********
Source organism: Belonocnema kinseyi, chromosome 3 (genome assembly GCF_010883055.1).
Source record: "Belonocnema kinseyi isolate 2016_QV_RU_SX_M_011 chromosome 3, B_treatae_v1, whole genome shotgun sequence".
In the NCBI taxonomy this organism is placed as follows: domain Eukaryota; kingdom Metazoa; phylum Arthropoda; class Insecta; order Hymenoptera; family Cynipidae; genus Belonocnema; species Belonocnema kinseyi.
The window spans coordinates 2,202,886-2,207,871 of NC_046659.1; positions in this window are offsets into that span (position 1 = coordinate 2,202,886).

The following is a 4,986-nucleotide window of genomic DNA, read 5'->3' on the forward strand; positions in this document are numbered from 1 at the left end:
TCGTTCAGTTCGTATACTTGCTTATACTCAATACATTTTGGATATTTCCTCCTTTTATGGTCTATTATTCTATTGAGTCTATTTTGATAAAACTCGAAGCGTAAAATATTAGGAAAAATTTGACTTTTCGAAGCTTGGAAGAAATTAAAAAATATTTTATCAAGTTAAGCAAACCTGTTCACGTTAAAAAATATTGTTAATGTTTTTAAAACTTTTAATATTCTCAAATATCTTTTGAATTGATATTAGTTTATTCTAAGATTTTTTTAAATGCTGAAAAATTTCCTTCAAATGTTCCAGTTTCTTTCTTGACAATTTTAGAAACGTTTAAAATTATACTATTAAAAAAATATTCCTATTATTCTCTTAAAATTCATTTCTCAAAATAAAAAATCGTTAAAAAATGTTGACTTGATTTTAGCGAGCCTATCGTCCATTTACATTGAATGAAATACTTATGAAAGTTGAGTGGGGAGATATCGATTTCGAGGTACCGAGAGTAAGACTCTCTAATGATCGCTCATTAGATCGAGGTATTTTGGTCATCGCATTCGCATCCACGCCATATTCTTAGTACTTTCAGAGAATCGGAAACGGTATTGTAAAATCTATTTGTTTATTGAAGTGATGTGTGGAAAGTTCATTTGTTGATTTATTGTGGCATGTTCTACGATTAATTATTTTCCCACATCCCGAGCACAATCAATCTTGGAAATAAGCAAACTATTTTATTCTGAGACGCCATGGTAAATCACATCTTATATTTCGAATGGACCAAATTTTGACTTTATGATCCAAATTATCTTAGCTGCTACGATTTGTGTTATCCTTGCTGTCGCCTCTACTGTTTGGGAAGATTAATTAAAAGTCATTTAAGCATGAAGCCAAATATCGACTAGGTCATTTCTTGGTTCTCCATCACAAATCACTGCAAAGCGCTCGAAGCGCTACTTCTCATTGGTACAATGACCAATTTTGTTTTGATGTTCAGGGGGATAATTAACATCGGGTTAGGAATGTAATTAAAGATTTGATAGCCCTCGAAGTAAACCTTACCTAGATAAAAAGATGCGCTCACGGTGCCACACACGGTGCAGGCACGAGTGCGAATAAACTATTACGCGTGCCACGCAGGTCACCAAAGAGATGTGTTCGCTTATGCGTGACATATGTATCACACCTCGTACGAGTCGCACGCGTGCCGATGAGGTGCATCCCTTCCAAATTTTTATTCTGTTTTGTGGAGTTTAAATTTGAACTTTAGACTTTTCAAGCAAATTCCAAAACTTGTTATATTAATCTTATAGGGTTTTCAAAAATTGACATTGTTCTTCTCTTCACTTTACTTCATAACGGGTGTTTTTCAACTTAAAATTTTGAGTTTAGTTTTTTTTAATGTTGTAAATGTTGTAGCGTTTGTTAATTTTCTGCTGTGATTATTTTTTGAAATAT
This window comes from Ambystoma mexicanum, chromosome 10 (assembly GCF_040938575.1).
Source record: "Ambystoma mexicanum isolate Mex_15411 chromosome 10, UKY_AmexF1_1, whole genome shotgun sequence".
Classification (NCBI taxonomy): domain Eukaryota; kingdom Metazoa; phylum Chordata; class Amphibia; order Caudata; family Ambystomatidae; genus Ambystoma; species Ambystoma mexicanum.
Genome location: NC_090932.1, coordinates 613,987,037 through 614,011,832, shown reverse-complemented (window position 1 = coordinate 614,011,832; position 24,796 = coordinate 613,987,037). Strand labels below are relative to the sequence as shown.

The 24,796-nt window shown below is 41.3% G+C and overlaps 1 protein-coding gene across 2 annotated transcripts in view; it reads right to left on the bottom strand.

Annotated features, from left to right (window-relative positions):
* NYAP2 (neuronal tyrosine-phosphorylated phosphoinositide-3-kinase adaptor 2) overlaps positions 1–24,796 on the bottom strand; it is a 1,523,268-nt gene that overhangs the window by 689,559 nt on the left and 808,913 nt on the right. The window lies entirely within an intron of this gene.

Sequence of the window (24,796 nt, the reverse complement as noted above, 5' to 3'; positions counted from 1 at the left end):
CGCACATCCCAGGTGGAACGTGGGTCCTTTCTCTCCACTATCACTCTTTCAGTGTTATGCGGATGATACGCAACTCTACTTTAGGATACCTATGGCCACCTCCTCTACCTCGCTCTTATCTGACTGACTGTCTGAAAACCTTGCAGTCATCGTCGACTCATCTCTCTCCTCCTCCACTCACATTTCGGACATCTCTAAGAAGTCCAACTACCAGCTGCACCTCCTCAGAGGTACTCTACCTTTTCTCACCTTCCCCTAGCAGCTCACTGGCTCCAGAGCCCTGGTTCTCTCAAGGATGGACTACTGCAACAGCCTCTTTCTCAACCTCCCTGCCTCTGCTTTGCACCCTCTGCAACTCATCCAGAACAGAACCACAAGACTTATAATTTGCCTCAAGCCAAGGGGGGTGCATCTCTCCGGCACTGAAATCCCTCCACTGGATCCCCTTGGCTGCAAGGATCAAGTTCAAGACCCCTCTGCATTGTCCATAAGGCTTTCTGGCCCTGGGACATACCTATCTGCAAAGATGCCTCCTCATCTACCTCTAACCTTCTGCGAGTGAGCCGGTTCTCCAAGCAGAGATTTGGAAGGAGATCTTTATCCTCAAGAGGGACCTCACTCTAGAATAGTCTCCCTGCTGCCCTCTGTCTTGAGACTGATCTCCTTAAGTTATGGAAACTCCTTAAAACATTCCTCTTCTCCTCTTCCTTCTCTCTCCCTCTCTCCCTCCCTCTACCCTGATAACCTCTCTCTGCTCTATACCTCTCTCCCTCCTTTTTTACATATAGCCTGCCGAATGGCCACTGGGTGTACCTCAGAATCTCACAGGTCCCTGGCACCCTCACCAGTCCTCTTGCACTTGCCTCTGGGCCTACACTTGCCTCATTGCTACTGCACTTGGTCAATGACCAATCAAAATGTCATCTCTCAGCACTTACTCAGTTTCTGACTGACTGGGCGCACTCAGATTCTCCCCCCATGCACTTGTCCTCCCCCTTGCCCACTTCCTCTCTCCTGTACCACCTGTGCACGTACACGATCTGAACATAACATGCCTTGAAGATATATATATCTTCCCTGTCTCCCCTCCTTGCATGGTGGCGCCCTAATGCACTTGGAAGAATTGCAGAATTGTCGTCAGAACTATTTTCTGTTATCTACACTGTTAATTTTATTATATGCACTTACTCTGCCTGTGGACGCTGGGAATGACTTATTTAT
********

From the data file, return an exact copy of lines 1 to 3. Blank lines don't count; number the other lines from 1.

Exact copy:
Source organism: Belonocnema kinseyi, chromosome 3 (genome assembly GCF_010883055.1).
Source record: "Belonocnema kinseyi isolate 2016_QV_RU_SX_M_011 chromosome 3, B_treatae_v1, whole genome shotgun sequence".
In the NCBI taxonomy this organism is placed as follows: domain Eukaryota; kingdom Metazoa; phylum Arthropoda; class Insecta; order Hymenoptera; family Cynipidae; genus Belonocnema; species Belonocnema kinseyi.